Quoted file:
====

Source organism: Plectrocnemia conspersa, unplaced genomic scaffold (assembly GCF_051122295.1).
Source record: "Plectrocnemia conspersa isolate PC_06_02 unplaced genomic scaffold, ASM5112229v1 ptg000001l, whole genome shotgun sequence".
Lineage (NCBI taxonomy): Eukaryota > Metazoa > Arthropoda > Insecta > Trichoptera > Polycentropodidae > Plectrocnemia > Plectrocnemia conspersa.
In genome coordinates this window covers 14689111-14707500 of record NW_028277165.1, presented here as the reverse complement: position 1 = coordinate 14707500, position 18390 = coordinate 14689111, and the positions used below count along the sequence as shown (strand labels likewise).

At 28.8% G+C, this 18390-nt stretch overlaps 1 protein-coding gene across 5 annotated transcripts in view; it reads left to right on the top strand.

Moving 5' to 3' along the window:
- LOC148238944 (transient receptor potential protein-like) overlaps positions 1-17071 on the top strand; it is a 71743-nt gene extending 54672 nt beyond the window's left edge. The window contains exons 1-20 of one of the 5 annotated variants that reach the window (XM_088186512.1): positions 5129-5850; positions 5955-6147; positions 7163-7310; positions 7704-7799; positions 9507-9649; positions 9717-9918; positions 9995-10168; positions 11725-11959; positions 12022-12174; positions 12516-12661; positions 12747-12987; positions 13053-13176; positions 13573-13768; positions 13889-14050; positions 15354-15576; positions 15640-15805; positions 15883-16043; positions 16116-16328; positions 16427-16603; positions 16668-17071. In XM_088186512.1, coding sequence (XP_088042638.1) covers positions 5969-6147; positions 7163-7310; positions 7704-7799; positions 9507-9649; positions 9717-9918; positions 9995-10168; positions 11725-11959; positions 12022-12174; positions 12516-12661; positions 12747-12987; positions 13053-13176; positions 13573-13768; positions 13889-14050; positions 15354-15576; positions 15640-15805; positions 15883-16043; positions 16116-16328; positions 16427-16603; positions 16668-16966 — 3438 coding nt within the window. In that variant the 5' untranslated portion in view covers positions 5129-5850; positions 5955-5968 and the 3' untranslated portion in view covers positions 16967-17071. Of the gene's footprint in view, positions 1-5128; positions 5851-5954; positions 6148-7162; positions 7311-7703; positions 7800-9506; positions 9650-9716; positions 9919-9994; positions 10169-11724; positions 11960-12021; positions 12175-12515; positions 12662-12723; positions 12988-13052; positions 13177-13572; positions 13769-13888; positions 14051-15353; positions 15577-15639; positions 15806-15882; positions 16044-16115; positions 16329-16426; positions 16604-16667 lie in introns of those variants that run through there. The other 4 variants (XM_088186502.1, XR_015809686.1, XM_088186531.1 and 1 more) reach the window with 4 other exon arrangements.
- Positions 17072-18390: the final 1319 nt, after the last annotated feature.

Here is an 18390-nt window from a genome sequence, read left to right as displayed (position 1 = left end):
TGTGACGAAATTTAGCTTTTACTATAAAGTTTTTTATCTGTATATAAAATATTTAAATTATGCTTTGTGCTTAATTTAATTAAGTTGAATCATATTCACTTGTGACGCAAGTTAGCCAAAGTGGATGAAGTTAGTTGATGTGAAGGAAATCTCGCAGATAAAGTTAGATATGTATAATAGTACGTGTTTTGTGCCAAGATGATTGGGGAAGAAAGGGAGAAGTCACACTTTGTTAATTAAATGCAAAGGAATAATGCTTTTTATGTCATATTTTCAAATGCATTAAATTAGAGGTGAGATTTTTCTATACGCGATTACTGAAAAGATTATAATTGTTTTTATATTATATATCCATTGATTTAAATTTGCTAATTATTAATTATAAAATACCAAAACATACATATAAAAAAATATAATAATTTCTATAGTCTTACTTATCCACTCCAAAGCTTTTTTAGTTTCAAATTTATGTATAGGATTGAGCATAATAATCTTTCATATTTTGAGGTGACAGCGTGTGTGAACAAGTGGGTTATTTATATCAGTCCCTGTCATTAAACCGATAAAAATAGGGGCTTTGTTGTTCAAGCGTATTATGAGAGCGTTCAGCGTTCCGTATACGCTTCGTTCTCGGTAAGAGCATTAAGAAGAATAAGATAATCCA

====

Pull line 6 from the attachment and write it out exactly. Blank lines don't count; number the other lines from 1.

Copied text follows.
Moving 5' to 3' along the window: